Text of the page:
A man walks among the set pieces on an empty stage. He arranges chairs, takes a candle and places it on the table at the edge of the stage. He place two packs of thin cigarettes nearby. The hall is dimly lit, the floor is carpeted, and the walls are hung with different textured clothes. The man is over forty, his long hair is combed back and marked with gray, his movements are unhurried. The way he carries himself makes it clear he is in charge here.

"The communists didn't come up with the word 'propaganda.' Here we are engaged in cultural propaganda. We want to show different nations our culture, uniqueness, our energy and problems. These aren't purely Roma problems, but universal. The problems we all have are the same, after all."

Ihor Krykunov is a folk artist and the artists director of the Kyiv theatre "Romans." It's a Roma or "Gypsy" theatre, as the actors themselves call it. The troupe has been around for twenty-four years and is based in the former "Bolshevik" House of Culture in Kyiv.

A few minutes later the musicians enter the hall. They set up their instruments–synthesizers and guitars. Ihor also takes up a guitar. In the neighbouring hall women noisily congratulate one of the actresses on her birthday. Soon after they slowly come onto the stage, in bright skirts and flowered shawls. Sneakers peek out from under their skirts.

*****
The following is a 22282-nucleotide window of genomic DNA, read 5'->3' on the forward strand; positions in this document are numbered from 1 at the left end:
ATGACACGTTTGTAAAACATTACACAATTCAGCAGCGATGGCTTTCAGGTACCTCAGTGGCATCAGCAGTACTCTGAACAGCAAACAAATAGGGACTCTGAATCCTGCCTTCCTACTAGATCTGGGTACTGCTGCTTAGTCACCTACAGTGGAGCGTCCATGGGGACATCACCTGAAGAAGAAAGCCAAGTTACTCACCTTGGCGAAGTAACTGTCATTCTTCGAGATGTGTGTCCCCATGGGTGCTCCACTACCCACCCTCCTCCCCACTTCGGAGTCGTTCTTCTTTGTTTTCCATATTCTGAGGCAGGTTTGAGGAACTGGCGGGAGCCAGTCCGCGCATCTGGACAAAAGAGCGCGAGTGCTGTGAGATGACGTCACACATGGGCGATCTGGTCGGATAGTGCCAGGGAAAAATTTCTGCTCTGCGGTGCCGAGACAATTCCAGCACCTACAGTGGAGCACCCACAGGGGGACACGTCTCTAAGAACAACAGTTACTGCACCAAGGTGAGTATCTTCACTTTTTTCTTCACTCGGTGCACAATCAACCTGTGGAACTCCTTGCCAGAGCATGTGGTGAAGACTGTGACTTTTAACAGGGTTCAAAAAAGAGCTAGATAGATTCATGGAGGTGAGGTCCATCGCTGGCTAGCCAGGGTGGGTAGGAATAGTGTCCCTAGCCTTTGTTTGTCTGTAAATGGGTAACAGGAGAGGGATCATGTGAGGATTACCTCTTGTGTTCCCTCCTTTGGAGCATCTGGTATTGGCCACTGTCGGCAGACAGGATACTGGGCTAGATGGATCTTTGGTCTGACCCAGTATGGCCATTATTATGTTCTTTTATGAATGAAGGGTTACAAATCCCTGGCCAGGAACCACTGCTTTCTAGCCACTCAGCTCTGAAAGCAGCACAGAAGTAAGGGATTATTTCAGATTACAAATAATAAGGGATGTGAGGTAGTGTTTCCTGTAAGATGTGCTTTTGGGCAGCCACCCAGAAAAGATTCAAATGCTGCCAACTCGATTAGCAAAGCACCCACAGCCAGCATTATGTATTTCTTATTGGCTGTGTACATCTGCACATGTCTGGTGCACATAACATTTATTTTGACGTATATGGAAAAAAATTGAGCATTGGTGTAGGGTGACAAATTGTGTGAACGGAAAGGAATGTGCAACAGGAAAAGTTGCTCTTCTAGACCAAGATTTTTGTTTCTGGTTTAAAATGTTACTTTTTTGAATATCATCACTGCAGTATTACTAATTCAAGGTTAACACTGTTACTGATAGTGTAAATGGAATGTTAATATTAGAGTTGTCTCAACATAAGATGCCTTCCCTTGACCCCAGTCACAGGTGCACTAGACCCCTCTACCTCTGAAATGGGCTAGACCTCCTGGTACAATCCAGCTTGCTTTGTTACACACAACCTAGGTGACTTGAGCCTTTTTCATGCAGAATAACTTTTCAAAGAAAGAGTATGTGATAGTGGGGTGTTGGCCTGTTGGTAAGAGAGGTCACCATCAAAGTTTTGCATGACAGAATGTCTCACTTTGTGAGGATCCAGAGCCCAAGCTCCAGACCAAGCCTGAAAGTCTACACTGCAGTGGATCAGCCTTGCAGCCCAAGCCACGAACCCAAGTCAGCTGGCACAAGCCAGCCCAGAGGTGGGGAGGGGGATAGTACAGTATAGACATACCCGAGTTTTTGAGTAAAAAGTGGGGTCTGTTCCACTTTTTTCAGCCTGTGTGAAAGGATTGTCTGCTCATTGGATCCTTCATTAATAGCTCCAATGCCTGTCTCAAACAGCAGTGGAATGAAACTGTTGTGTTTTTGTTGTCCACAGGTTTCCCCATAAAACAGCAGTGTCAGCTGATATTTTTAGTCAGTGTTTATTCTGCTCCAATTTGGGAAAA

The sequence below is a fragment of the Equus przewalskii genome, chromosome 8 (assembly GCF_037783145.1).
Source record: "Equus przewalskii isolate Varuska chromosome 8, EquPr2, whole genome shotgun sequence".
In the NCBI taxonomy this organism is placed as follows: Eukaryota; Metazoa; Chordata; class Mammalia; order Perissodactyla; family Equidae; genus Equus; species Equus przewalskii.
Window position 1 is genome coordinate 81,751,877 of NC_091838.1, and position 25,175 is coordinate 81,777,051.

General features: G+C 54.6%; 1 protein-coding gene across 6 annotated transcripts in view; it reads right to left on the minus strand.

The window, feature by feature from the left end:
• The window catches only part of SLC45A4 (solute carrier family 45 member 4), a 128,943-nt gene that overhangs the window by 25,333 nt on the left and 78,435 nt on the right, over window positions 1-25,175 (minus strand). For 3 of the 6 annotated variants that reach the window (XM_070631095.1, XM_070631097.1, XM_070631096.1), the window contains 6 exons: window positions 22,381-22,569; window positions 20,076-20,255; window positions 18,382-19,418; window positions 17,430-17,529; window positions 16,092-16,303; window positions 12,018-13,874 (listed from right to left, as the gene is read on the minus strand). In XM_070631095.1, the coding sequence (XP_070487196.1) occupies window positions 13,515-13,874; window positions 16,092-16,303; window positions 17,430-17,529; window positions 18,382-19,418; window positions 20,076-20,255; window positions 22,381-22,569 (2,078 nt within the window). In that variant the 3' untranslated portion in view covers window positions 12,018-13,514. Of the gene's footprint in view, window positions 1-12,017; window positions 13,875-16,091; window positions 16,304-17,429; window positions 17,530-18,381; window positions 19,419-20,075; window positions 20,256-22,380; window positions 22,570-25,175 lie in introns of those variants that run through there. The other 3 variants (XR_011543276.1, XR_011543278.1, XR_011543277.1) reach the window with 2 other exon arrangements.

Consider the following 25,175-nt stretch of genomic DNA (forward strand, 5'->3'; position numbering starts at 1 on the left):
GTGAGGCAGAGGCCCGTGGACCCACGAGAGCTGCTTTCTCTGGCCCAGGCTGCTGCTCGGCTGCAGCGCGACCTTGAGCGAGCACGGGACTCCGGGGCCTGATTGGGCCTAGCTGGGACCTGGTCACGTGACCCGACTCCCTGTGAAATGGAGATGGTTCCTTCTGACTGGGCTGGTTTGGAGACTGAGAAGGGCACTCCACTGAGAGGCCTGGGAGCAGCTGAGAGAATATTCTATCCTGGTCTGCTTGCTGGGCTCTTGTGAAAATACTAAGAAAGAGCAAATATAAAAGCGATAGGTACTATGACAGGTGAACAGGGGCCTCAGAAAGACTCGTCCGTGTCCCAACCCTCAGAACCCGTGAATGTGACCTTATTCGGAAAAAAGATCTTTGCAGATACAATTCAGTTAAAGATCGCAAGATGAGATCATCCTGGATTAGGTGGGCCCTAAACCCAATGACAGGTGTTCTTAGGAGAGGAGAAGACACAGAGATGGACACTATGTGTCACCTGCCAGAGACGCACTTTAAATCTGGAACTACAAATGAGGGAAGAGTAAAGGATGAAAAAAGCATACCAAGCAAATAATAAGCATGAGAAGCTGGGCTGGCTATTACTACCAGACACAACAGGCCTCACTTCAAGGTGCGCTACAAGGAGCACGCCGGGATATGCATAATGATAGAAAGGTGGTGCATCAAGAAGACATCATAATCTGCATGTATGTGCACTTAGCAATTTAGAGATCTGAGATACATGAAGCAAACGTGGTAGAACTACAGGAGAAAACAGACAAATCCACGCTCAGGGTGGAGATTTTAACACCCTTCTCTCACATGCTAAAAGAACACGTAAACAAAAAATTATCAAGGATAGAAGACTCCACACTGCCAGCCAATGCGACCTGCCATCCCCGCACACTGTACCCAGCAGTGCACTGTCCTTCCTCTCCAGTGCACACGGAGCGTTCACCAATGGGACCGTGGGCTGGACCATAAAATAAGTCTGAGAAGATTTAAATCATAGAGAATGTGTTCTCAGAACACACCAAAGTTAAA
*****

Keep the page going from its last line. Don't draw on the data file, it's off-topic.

"You have to understand that you aren't just ordinary people from the market! You have to feel it! If you don't care, me, the audience in the room – we won't care either," says Ihor, lecturing the artists.

The troupe is rehearsing "Gypsy Nights," a performance in verse that will open the new Fall theatre season. The performance is about Roma culture, whose work has inspired famous poets, including Spanish poet and playwright Federico Garcia Lorca.

Live music accompanies the women as they dance on stage and actors act out poetic scenes one after another. The director sits in the front row of the audience and lights a cigarette, attentively watching what is happening.

"If society is cultivated, stereotypes will disappear. In every man lives Christ and Judas, in every nation there is one and the other," Ihor tells Hromadske.

"But which of us are horse thieves today? People say that we eat children...We don't eat children! When our civil society rises to another level–culturally and intellectually – stereotypes will disappear."
As women dance to live music on stage, actors play poetic scenes one by one. The Head of the theatre sits in the front raw and lights a cigarette as he watches after the play.